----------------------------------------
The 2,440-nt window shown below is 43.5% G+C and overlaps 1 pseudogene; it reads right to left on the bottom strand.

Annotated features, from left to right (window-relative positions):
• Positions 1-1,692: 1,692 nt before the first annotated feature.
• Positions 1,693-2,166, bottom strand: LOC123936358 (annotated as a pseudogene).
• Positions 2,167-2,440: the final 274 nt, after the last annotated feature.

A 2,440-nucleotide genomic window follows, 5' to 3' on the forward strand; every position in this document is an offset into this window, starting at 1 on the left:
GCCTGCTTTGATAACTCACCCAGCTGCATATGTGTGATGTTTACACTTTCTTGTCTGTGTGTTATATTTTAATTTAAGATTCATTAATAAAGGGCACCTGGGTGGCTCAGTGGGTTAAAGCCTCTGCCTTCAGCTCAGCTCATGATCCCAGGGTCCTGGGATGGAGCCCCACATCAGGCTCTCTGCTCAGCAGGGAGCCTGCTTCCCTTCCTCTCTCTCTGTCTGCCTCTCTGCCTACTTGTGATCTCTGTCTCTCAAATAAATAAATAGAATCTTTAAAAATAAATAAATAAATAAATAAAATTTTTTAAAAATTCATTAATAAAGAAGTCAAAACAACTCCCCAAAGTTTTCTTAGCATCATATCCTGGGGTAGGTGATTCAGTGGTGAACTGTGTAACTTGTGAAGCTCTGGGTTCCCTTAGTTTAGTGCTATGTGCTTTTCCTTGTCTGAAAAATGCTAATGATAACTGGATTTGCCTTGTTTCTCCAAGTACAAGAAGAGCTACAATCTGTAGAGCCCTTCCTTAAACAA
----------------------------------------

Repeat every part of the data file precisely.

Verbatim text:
The 2,440-nt window shown below is 43.5% G+C and overlaps 1 pseudogene; it reads right to left on the bottom strand.

Annotated features, from left to right (window-relative positions):
• Positions 1-1,692: 1,692 nt before the first annotated feature.
• Positions 1,693-2,166, bottom strand: LOC123936358 (annotated as a pseudogene).
• Positions 2,167-2,440: the final 274 nt, after the last annotated feature.

A 2,440-nucleotide genomic window follows, 5' to 3' on the forward strand; every position in this document is an offset into this window, starting at 1 on the left:
GCCTGCTTTGATAACTCACCCAGCTGCATATGTGTGATGTTTACACTTTCTTGTCTGTGTGTTATATTTTAATTTAAGATTCATTAATAAAGGGCACCTGGGTGGCTCAGTGGGTTAAAGCCTCTGCCTTCAGCTCAGCTCATGATCCCAGGGTCCTGGGATGGAGCCCCACATCAGGCTCTCTGCTCAGCAGGGAGCCTGCTTCCCTTCCTCTCTCTCTGTCTGCCTCTCTGCCTACTTGTGATCTCTGTCTCTCAAATAAATAAATAGAATCTTTAAAAATAAATAAATAAATAAATAAAATTTTTTAAAAATTCATTAATAAAGAAGTCAAAACAACTCCCCAAAGTTTTCTTAGCATCATATCCTGGGGTAGGTGATTCAGTGGTGAACTGTGTAACTTGTGAAGCTCTGGGTTCCCTTAGTTTAGTGCTATGTGCTTTTCCTTGTCTGAAAAATGCTAATGATAACTGGATTTGCCTTGTTTCTCCAAGTACAAGAAGAGCTACAATCTGTAGAGCCCTTCCTTAAACAA